City School District of Albany, N.Y., Superintendent Kaweeda Adams responded to a rapid increase in COVID-19 cases in the district by offering voluntary, rapid nasal-swab tests to all staff and students. The school-based testing expands access and equity of efforts to curtail the spread of the coronavirus, Adams said.
Middle schools in Wichita, Kan., are gearing up to return to in-person learning two days a week on Jan. 25. The hybrid schedule combined with an uptick in substitute teacher licensing is hoped to help cover any staffing issues schools might encounter, notes guest staff services manager Stacie McKay.
Middle-school and early high-school students may be at the biggest risk for long-term effects of pandemic trauma, as research out of Denmark shows that young adolescents experiencing family dysfunction have at least a 43% greater chance of having problems in adulthood than those who don't. Educators can help students by helping them recognize how they have overcome challenges and made progress during this time, the Association for Middle Level Education recommends.
All teachers across all grade levels have an opportunity to integrate next week's presidential inauguration in lessons, says Stefanie Wager, president of the National Council for the Social Studies. Besides lessons about the US' historically peaceful transfer of power, Wager and others say the inauguration offers potential for math classes, such as studying the economics of the event and the role of taxpayer funding.
Teachers throughout the US share the ways they are helping break down last week's siege on the Capitol in Washington, D.C., with students across grades. Their lessons included segments on fact checking and media literacy, analyzing language and symbols, such as the Confederate flag, and exploring free speech, censorship and the First Amendment.
A majority of California State Board of Education members want to ask the federal government to once again allow waivers for standardized testing as it did in 2020 due to the pandemic. The board also discussed alternatives to a waiver request, as well as the need to assess students in order to address disparities and learning loss.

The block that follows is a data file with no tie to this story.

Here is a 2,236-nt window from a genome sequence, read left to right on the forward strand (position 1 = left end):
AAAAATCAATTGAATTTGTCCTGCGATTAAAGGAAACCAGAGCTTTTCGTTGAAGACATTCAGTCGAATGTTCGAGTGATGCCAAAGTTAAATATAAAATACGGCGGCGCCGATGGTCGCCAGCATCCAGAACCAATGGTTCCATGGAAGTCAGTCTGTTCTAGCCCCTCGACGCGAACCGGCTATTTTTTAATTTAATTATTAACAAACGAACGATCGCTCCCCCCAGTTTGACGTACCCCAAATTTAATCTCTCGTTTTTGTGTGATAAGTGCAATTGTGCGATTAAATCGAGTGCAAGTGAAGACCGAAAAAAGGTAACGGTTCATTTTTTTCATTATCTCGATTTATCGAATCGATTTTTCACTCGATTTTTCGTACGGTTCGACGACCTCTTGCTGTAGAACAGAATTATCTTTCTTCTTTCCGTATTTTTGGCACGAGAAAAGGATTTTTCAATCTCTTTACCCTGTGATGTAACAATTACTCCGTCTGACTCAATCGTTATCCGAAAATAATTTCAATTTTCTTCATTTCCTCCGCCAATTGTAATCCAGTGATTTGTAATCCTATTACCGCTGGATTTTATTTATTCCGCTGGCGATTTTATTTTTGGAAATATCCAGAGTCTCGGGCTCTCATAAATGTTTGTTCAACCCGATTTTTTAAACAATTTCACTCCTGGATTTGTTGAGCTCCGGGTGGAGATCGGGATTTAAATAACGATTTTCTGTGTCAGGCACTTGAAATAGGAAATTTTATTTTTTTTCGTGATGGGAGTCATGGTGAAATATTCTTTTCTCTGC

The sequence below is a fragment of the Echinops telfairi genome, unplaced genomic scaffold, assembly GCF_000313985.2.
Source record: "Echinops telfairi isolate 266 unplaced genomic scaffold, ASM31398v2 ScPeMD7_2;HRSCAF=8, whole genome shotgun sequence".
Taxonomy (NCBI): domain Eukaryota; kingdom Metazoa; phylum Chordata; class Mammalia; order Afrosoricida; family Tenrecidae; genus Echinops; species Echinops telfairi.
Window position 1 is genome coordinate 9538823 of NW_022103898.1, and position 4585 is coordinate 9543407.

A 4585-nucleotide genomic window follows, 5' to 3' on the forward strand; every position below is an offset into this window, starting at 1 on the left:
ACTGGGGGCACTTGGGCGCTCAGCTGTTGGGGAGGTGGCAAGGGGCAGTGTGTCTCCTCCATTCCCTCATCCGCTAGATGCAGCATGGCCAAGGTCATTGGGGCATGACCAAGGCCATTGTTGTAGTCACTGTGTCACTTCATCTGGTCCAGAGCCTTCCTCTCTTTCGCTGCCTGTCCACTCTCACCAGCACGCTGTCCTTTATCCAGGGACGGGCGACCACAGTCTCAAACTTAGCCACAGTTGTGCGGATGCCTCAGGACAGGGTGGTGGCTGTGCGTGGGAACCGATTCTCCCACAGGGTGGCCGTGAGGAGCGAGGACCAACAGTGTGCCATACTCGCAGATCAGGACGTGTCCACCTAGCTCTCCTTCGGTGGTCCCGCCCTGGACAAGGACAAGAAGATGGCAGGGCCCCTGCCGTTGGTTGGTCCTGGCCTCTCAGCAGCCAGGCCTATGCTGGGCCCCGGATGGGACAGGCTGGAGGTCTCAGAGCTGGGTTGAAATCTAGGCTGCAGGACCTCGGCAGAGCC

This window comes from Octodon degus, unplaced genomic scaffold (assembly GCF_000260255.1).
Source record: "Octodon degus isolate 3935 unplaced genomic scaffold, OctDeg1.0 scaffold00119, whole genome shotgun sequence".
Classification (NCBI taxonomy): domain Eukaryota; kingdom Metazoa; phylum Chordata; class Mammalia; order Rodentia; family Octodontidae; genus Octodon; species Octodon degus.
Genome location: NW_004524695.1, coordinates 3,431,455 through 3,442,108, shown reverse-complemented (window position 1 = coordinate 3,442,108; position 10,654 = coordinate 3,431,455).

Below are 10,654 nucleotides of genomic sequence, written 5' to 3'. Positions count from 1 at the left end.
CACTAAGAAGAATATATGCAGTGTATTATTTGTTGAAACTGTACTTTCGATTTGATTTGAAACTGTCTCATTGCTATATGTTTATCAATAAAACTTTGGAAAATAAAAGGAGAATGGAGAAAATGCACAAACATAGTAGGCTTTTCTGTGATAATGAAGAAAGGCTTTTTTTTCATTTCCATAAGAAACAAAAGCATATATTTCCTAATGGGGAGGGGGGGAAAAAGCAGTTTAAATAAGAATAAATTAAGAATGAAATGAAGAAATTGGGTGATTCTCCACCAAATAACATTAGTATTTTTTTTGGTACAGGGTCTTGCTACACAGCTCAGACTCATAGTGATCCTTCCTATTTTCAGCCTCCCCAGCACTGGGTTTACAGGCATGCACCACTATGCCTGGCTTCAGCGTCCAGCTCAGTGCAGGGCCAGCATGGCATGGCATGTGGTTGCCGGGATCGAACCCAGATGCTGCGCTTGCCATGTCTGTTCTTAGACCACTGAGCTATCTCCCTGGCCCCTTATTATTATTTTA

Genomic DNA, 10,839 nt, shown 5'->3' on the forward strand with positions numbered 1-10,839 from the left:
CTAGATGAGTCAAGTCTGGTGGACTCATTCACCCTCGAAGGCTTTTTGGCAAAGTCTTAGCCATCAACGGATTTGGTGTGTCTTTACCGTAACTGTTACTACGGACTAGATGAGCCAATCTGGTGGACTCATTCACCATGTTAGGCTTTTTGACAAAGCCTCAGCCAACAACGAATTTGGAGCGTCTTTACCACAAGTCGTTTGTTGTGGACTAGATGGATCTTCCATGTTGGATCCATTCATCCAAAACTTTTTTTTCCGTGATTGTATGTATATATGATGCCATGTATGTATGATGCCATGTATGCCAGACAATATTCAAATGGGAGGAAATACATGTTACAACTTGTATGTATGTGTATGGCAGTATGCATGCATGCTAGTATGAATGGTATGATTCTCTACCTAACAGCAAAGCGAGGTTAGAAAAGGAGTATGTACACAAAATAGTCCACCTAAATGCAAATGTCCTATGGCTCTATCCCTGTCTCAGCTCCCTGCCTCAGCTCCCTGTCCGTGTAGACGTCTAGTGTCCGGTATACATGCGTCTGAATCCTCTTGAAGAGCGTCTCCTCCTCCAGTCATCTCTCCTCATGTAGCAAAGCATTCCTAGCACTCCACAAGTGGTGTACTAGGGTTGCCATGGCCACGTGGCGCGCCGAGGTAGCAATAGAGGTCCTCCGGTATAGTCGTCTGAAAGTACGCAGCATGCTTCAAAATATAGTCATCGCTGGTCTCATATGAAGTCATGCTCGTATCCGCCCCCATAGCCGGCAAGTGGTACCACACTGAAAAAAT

The Indiana State Board of Education this week continued its consideration of ways to revamp the state's school accountability system so it's more in line with new secondary-level graduation pathways requirements. Members discussed tracking student learning targets in a more individualized manner and the importance of connecting such measurements to academic outcomes, and they also discussed a two-tiered system that would relax accountability requirements for high-achieving schools.
The pandemic is creating a new normal for the K-12 model, and several trends will weigh heavily on schools for 2021. Vaccination schedules for teachers, federal policy shifts as the Biden administration takes charge, ongoing concerns about learning loss stemming from pandemic disruptions to schooling, social justice issues and teacher burnout are among the eight key areas to watch.
- Sancha K. Gray, Asbury Park School District, Superintendent of Schools
- Brandy Nelson, Ed.D., Charlotte-Mecklenburg Schools, Executive Director, Learning and Teaching
- Dr. Kecia Ray, K20Connect
Several studies have come out highlighting projected learning loss through the end of the 2020-21 academic year. While worst-case scenarios seem to have been avoided, gaps in learning are prevalent, with students on average likely to lose five to nine months of learning by the end of this school year. With returning fully in-person still not an option for most districts, it is essential to identify and implement strategies that can curb learning loss now. Join school and district leaders to learn:
- Promising practices for addressing learning gaps now
- How to redesign instructional time to maximize engagement and differentiation and leverage new skills developed as a result of the pandemic
Leave with a framework and strategies you can use to bridge potential gaps in your context. REGISTER NOW!
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